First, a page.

We estimated the mortality rate ratio for six 25[OH]D groups compared to the reference 25[OH]D group (24–29.9 ng/ml). This group was selected as the referent because it includes 25[OH]D levels which are above the threshold for “risk of insufficiency” defined by the Institute of Medicine Committee to Review Dietary References Intakes for Vitamin D and Calcium [2] yet below the thresholds defined as “insufficient” in previous analyses. [4], [5] This group also includes values consistent with average 25[OH]D levels in adult men and women. The median 25[OH]D value was estimated for each of these 6 groups (10.0 14.1, 18.0, 21.9, 26.5, 33.9, and 43.6 ng/ml), with the median for the 24–29.9 group as the reference (26.5 ng/ml). Thus, the mortality rate ratio of an individual with 25[OH]D = 14.1 ng/ml compared to the reference value, 26.5 ng/ml, represents the mortality rate ratio of all subjects in the group<12–15.9 ng/ml compared to the group 24–29.9 ng/ml. Similar calculations were carried out for the other groups.

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Table 4. All-cause mortality rate per 1000 Person-Years (95% CI) and mortality rate ratios by 25[OH]D groups among participants with eGFR<60 ml/min/1.73 m2.

doi:10.1371/journal.pone.0047458.t004
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Table 5. All-cause mortality rate per 1000 person-years (95% CI) and mortality rate ratios by 25[OH]D groups among participants with e GFR≥60 ml/min/1.73 m2.

doi:10.1371/journal.pone.0047458.t005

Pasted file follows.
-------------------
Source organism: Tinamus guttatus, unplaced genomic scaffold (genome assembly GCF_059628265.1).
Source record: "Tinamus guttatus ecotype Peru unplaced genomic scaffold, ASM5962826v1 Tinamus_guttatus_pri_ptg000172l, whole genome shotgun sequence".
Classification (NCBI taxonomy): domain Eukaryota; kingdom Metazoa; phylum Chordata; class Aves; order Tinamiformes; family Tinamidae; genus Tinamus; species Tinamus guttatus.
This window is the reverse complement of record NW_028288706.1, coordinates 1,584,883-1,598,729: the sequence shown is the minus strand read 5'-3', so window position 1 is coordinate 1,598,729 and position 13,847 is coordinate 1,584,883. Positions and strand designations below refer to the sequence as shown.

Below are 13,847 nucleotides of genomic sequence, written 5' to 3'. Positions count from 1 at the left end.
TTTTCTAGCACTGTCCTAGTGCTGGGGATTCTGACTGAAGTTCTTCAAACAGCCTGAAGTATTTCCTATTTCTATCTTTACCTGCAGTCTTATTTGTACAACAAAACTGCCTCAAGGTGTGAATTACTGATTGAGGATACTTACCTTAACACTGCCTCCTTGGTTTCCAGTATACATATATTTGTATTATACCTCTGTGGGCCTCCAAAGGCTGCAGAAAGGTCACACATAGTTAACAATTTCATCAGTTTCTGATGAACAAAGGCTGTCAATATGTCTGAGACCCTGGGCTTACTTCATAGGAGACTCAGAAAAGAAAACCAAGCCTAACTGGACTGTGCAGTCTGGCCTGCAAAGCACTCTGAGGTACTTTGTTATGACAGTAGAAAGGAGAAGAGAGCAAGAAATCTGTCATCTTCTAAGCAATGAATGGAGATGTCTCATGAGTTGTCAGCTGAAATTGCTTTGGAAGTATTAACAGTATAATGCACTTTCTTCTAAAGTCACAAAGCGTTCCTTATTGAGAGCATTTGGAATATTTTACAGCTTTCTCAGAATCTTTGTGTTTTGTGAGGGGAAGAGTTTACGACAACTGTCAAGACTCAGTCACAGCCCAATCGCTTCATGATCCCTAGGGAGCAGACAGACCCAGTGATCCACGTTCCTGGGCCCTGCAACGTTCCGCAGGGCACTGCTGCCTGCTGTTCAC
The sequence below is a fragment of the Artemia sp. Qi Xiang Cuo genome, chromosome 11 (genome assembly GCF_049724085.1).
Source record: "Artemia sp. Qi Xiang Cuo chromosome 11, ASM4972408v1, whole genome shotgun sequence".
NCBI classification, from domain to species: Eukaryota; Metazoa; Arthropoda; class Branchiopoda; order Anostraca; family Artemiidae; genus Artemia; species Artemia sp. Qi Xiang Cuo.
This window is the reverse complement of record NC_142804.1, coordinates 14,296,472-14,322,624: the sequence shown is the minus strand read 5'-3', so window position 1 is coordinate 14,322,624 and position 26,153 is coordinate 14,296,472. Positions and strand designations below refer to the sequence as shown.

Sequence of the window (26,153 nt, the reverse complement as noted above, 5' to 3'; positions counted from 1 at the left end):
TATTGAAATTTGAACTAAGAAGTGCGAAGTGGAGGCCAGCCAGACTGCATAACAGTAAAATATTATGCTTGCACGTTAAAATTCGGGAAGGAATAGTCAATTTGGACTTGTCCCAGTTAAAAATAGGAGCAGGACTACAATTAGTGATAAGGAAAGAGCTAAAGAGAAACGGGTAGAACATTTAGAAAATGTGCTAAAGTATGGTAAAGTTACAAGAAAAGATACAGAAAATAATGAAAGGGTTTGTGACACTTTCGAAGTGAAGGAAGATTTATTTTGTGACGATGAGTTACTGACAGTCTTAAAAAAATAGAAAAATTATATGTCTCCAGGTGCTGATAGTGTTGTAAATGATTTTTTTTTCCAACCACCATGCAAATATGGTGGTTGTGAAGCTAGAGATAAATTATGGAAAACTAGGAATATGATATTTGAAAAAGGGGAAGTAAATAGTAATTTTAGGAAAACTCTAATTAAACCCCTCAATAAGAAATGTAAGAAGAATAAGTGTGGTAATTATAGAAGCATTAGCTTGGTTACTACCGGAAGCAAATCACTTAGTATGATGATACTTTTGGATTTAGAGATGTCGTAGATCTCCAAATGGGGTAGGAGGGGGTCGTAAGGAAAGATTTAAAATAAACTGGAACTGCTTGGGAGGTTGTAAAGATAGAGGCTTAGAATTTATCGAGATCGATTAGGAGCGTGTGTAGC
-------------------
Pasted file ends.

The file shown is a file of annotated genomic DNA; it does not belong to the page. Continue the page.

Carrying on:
After testing the assumptions of the proportional hazards model by using log minus log survival plots, analyses were repeated using Cox-proportional hazard models and compared with results using Poisson regression. The model adjusted for for age. sex, race,season, co-morbidities (diabetes, CHF, MI, stroke, cancer) body mass index (BMI), systolic blood pressure (SBP), eGFR, smoking status, use of anti-hypertensive medications, anticonvulsant medications, estrogens or glucocorticoids, spot urine albumin/creatinine ratios, serum phosphorous and education. The addition of spot urine albumin/creatinine ratios did not change the parameter estimate for the association between 25[OH]D group and all-cause mortality. Because spot urine albumin/creatinine ratios were missing in a substantial number of participants and did not confound the association between 25[OH]D groups and all-cause mortality after adjusting for all other covariates, this variable was not included in the final model in order to maximize the total number of individuals for the analyses. Age, BMI, SBP, serum phosphorous and eGFR were placed in the model as continuous variables while all other covariates were fitted as categorical variables. To further explore potential confounding by co-morbid conditions, analyses with 25[OH]D as categories and as a continuous variable were repeated after excluding deaths which occurred within one, two or three years after the follow-up visit. All p values were two sided with values <0.05 considered statistically significant. The number of deaths for NHANES groups with and without eGFR<60 ml/min/1.73 m2 provided adequate precision for the analyses given the suggested rule of 10 outcomes per covariate in the model. [19].